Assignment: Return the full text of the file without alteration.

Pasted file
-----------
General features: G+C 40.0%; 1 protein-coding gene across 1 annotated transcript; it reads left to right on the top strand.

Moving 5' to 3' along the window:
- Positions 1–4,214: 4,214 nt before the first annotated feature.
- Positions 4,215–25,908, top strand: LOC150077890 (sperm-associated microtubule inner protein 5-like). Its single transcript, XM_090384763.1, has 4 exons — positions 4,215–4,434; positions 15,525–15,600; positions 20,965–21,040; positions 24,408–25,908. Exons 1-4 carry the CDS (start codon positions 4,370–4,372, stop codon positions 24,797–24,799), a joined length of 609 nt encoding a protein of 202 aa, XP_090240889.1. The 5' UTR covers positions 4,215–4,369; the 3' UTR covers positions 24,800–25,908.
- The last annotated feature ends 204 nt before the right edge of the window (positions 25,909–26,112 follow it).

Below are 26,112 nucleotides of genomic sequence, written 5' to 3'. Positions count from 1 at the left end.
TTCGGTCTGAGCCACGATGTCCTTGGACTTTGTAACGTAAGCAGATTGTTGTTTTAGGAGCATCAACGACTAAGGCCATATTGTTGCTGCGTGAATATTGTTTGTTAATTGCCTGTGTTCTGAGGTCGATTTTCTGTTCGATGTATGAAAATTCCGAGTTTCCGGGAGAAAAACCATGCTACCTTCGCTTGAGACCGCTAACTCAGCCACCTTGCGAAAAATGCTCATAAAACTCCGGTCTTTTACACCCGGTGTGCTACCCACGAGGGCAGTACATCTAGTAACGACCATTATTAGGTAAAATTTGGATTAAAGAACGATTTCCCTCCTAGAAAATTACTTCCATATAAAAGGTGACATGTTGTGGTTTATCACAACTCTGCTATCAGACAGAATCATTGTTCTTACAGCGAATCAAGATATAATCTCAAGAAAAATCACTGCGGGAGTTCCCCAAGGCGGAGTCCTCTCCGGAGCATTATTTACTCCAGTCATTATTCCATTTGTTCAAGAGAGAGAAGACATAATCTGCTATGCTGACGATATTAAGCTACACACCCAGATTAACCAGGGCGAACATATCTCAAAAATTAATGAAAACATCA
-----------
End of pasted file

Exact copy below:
General features: G+C 40.0%; 1 protein-coding gene across 1 annotated transcript; it reads left to right on the top strand.

Moving 5' to 3' along the window:
- Positions 1–4,214: 4,214 nt before the first annotated feature.
- Positions 4,215–25,908, top strand: LOC150077890 (sperm-associated microtubule inner protein 5-like). Its single transcript, XM_090384763.1, has 4 exons — positions 4,215–4,434; positions 15,525–15,600; positions 20,965–21,040; positions 24,408–25,908. Exons 1-4 carry the CDS (start codon positions 4,370–4,372, stop codon positions 24,797–24,799), a joined length of 609 nt encoding a protein of 202 aa, XP_090240889.1. The 5' UTR covers positions 4,215–4,369; the 3' UTR covers positions 24,800–25,908.
- The last annotated feature ends 204 nt before the right edge of the window (positions 25,909–26,112 follow it).

Below are 26,112 nucleotides of genomic sequence, written 5' to 3'. Positions count from 1 at the left end.
TTCGGTCTGAGCCACGATGTCCTTGGACTTTGTAACGTAAGCAGATTGTTGTTTTAGGAGCATCAACGACTAAGGCCATATTGTTGCTGCGTGAATATTGTTTGTTAATTGCCTGTGTTCTGAGGTCGATTTTCTGTTCGATGTATGAAAATTCCGAGTTTCCGGGAGAAAAACCATGCTACCTTCGCTTGAGACCGCTAACTCAGCCACCTTGCGAAAAATGCTCATAAAACTCCGGTCTTTTACACCCGGTGTGCTACCCACGAGGGCAGTACATCTAGTAACGACCATTATTAGGTAAAATTTGGATTAAAGAACGATTTCCCTCCTAGAAAATTACTTCCATATAAAAGGTGACATGTTGTGGTTTATCACAACTCTGCTATCAGACAGAATCATTGTTCTTACAGCGAATCAAGATATAATCTCAAGAAAAATCACTGCGGGAGTTCCCCAAGGCGGAGTCCTCTCCGGAGCATTATTTACTCCAGTCATTATTCCATTTGTTCAAGAGAGAGAAGACATAATCTGCTATGCTGACGATATTAAGCTACACACCCAGATTAACCAGGGCGAACATATCTCAAAAATTAATGAAAACATCA